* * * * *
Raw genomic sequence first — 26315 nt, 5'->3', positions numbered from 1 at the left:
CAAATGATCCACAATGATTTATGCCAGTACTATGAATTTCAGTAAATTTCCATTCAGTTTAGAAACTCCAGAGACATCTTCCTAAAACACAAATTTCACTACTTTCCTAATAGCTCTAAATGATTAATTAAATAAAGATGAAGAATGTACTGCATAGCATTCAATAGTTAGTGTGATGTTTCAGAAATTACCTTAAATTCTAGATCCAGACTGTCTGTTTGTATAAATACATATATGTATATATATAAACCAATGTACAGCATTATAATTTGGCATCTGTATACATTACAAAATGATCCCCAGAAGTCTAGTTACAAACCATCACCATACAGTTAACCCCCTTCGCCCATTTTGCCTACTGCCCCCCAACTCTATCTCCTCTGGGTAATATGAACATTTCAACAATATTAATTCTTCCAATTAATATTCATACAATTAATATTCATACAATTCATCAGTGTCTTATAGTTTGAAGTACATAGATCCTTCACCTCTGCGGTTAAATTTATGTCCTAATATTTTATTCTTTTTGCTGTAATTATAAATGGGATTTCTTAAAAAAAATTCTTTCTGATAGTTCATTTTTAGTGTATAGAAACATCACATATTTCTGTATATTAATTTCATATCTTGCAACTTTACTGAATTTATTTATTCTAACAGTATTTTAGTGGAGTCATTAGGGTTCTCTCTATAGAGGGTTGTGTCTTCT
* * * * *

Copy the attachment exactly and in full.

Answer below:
Raw genomic sequence first — 26315 nt, 5'->3', positions numbered from 1 at the left:
CAAATGATCCACAATGATTTATGCCAGTACTATGAATTTCAGTAAATTTCCATTCAGTTTAGAAACTCCAGAGACATCTTCCTAAAACACAAATTTCACTACTTTCCTAATAGCTCTAAATGATTAATTAAATAAAGATGAAGAATGTACTGCATAGCATTCAATAGTTAGTGTGATGTTTCAGAAATTACCTTAAATTCTAGATCCAGACTGTCTGTTTGTATAAATACATATATGTATATATATAAACCAATGTACAGCATTATAATTTGGCATCTGTATACATTACAAAATGATCCCCAGAAGTCTAGTTACAAACCATCACCATACAGTTAACCCCCTTCGCCCATTTTGCCTACTGCCCCCCAACTCTATCTCCTCTGGGTAATATGAACATTTCAACAATATTAATTCTTCCAATTAATATTCATACAATTAATATTCATACAATTCATCAGTGTCTTATAGTTTGAAGTACATAGATCCTTCACCTCTGCGGTTAAATTTATGTCCTAATATTTTATTCTTTTTGCTGTAATTATAAATGGGATTTCTTAAAAAAAATTCTTTCTGATAGTTCATTTTTAGTGTATAGAAACATCACATATTTCTGTATATTAATTTCATATCTTGCAACTTTACTGAATTTATTTATTCTAACAGTATTTTAGTGGAGTCATTAGGGTTCTCTCTATAGAGGGTTGTGTCTTCT